- The Intense Primer S uses an identical frame as its 29er brother with the only difference being frame color options.
- Two Primer S models are available. An Expert model which sells for $3899 and a Pro model which goes for $5799
- The bike features 140mm of suspension travel and a 150mm travel fork
- Only Carbon frames are offered which have titanium hardware
- All Primer bikes received a new carbon top link
- The S model rolls on a 29×2.6” tire in front and a 27.5×2.8” tire in back.
- A flip-chip in the linkage allows for a Low and Lower geometry setting
- Internal cable routing is seen on all models
- Frame specific dropper post lengths offer maximum travel for every size
As soon as we tossed our leg over the Primer S we quickly noticed something was different. Just sitting on the bike compared to the 29er model offered a downhill oriented feel. Keep in mind these bikes have an identical frame. The more aggressive feel is due to the rear axle sitting lower on the Primer 279 model (thanks to both the change in position of the flip chip on the frame as well as the smaller, 27.5″ rear wheel), causing the bottom bracket to drop and the head tube angle to become slacker. A downside, however, is that the seat tube becomes slacker limiting the climbing performance gains of a modern steep seat tube angle. All this considered, we hit the trails to shake down what the new trend of staggered wheels sizes is all about.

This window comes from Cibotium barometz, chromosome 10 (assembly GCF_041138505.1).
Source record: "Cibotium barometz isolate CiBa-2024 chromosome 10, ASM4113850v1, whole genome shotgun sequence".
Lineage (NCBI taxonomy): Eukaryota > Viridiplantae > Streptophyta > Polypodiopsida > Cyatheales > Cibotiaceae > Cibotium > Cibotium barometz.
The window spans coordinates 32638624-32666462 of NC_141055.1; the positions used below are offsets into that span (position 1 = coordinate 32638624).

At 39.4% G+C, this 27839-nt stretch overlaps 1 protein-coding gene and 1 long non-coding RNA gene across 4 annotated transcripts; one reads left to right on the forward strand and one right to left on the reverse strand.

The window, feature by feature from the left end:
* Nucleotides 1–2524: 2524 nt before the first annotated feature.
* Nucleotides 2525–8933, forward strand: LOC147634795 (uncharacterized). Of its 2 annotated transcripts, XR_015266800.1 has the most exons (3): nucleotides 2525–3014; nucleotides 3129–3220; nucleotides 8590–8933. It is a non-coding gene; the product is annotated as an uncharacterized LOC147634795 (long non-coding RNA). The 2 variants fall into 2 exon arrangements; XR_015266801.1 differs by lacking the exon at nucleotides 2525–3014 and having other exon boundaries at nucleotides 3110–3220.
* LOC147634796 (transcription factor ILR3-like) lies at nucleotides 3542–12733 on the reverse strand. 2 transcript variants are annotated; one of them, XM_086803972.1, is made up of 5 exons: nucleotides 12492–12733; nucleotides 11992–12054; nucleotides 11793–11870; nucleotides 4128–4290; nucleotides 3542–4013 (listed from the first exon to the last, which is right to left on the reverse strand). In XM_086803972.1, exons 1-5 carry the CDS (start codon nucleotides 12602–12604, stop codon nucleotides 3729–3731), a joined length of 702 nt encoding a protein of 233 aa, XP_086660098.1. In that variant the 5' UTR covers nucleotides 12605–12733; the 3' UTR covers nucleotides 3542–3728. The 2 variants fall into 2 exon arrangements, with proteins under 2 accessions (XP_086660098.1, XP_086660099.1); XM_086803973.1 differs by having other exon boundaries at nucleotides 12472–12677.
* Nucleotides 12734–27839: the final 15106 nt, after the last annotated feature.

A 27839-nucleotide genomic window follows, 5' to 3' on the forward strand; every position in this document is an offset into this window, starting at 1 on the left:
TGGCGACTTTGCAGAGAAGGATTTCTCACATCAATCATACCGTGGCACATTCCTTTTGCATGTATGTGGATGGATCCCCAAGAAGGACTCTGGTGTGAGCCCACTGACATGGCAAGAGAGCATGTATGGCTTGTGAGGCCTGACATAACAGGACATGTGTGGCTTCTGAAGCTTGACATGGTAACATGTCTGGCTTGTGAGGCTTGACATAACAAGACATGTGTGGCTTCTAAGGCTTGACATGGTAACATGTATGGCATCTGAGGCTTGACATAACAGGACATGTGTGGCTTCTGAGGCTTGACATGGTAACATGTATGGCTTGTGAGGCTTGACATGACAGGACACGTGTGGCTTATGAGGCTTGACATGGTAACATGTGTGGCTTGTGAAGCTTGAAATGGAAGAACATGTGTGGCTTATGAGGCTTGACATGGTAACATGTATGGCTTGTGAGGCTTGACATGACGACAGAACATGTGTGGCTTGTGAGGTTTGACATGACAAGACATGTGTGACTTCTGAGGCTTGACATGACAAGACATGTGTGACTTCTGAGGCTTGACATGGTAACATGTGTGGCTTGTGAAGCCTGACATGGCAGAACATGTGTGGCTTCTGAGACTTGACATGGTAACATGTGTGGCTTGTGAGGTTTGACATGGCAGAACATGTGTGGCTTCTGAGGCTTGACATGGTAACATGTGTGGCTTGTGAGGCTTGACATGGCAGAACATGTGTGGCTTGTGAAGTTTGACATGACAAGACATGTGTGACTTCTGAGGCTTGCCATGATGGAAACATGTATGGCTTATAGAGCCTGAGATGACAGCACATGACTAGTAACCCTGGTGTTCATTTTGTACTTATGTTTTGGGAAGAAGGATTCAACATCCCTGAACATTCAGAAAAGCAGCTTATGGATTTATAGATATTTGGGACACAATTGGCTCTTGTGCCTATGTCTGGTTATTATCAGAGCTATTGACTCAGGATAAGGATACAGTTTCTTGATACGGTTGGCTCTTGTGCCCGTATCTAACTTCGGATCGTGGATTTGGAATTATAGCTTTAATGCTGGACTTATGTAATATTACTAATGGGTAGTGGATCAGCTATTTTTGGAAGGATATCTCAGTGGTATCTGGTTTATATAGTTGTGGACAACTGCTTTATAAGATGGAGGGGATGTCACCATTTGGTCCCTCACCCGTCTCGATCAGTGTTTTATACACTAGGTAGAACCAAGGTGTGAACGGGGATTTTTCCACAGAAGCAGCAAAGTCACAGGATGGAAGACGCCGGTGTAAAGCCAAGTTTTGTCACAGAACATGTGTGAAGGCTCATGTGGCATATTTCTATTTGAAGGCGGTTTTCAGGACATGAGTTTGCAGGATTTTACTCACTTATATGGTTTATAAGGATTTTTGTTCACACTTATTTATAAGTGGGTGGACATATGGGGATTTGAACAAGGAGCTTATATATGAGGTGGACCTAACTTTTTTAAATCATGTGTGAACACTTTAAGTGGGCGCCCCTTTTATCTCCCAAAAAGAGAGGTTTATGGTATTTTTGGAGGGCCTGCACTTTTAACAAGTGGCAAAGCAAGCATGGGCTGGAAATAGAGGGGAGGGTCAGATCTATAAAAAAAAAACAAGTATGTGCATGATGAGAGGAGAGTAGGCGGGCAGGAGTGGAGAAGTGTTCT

During our initial climb, we noticed the front end seemed to wander more than we were used to due to our weight being more rearward. This didn’t hinder our ability to climb, but it took a little getting used to compared to its more planted 29er counterpart. Traction, on the other hand, was a plus, quite literally, considering our bike had a plus-sized 2.8-inch-wide rear tire propelling our bike up the hill. Once it was time to rip the downhill we felt our anticipation rise since we guessed that the mixed-sized wheels would excel during our descent. Our guess quickly became reality once we charged down the trails. The smaller wheel out back allowed us to slap the rear end into corners while the larger contact patch of our 29er front tire held traction well. The roll-over benefits of the 29er wheel were right on par with other symmetrical wheel sized bikes and the lower rear axle inspired confidence on steep chutes. Overall, the Primer S surprised and awed our test riders causing them to wonder if this could be the next big thing for mountain bikes. We plan to do a full shootout comparison between the Primer 29 and the Primer S in an upcoming issue of Mountain Bike Action Magazine.